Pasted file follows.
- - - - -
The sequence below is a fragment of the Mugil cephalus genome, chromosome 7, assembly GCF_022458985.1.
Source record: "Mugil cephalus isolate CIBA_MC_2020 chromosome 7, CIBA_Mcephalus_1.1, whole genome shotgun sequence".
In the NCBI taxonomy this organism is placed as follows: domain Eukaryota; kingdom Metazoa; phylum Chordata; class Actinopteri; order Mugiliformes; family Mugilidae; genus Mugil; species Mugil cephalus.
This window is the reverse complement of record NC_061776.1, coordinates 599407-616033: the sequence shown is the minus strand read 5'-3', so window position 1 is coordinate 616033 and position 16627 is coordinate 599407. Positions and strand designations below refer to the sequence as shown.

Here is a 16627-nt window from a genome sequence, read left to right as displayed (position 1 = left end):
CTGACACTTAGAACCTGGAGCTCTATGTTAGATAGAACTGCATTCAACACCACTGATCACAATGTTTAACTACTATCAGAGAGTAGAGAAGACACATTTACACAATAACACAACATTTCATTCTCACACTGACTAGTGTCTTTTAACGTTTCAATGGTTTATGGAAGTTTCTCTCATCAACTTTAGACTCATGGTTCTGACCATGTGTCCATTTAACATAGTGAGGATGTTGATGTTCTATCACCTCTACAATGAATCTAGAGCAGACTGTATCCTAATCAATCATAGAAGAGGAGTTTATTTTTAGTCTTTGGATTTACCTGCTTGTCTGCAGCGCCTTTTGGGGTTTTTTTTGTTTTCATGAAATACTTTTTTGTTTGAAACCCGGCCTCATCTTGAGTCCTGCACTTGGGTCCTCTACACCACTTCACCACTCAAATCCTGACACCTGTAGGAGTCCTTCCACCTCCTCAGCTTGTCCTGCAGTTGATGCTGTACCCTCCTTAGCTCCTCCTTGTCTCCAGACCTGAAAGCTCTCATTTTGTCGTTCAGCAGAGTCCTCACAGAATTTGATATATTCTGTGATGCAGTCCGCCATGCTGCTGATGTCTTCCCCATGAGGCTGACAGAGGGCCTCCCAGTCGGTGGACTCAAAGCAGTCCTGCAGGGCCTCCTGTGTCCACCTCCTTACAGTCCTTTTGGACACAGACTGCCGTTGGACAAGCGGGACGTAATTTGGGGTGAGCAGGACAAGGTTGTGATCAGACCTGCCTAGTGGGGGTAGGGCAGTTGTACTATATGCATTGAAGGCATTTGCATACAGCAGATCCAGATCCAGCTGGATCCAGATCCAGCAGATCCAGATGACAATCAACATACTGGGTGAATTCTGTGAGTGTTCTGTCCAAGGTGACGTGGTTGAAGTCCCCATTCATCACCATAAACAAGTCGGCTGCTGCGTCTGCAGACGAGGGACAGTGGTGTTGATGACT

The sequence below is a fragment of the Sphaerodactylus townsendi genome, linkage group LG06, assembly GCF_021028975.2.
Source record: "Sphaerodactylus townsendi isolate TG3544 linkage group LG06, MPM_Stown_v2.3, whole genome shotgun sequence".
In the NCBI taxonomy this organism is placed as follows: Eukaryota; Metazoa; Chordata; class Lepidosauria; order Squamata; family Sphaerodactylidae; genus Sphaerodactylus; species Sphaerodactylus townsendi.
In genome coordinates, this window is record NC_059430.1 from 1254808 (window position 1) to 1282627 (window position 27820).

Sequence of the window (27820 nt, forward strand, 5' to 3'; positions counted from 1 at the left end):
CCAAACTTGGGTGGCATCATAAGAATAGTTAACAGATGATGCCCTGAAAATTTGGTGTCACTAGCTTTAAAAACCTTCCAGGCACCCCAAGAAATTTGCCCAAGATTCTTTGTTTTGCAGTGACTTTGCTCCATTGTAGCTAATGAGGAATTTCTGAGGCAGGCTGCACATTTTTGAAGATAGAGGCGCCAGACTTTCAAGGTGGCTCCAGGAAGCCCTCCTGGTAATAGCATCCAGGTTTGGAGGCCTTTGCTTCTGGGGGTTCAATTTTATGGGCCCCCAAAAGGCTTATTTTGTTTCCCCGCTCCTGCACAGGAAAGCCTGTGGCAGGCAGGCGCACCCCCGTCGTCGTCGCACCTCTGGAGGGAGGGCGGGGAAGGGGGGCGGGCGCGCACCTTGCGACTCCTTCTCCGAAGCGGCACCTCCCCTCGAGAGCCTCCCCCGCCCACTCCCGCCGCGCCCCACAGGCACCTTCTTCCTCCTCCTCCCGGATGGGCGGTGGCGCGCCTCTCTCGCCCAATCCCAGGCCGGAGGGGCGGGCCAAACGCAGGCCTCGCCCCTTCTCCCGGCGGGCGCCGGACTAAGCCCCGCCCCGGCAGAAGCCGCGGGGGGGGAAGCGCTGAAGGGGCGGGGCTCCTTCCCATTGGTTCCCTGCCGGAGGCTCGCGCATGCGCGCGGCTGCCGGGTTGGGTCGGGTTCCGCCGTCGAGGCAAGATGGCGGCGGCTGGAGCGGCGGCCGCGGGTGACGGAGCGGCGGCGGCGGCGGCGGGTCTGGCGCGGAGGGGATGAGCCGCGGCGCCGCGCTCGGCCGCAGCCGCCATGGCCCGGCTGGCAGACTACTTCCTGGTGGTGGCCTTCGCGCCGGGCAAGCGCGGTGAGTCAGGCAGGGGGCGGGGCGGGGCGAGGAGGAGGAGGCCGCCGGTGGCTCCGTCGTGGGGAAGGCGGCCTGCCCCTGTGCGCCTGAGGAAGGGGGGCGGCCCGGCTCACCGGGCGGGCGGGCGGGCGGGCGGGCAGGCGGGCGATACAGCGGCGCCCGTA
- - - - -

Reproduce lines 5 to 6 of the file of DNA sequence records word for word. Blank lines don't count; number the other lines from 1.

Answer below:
Here is a 16627-nt window from a genome sequence, read left to right as displayed (position 1 = left end):
CTGACACTTAGAACCTGGAGCTCTATGTTAGATAGAACTGCATTCAACACCACTGATCACAATGTTTAACTACTATCAGAGAGTAGAGAAGACACATTTACACAATAACACAACATTTCATTCTCACACTGACTAGTGTCTTTTAACGTTTCAATGGTTTATGGAAGTTTCTCTCATCAACTTTAGACTCATGGTTCTGACCATGTGTCCATTTAACATAGTGAGGATGTTGATGTTCTATCACCTCTACAATGAATCTAGAGCAGACTGTATCCTAATCAATCATAGAAGAGGAGTTTATTTTTAGTCTTTGGATTTACCTGCTTGTCTGCAGCGCCTTTTGGGGTTTTTTTTGTTTTCATGAAATACTTTTTTGTTTGAAACCCGGCCTCATCTTGAGTCCTGCACTTGGGTCCTCTACACCACTTCACCACTCAAATCCTGACACCTGTAGGAGTCCTTCCACCTCCTCAGCTTGTCCTGCAGTTGATGCTGTACCCTCCTTAGCTCCTCCTTGTCTCCAGACCTGAAAGCTCTCATTTTGTCGTTCAGCAGAGTCCTCACAGAATTTGATATATTCTGTGATGCAGTCCGCCATGCTGCTGATGTCTTCCCCATGAGGCTGACAGAGGGCCTCCCAGTCGGTGGACTCAAAGCAGTCCTGCAGGGCCTCCTGTGTCCACCTCCTTACAGTCCTTTTGGACACAGACTGCCGTTGGACAAGCGGGACGTAATTTGGGGTGAGCAGGACAAGGTTGTGATCAGACCTGCCTAGTGGGGGTAGGGCAGTTGTACTATATGCATTGAAGGCATTTGCATACAGCAGATCCAGATCCAGCTGGATCCAGATCCAGCAGATCCAGATGACAATCAACATACTGGGTGAATTCTGTGAGTGTTCTGTCCAAGGTGACGTGGTTGAAGTCCCCATTCATCACCATAAACAAGTCGGCTGCTGCGTCTGCAGACGAGGGACAGTGGTGTTGATGACT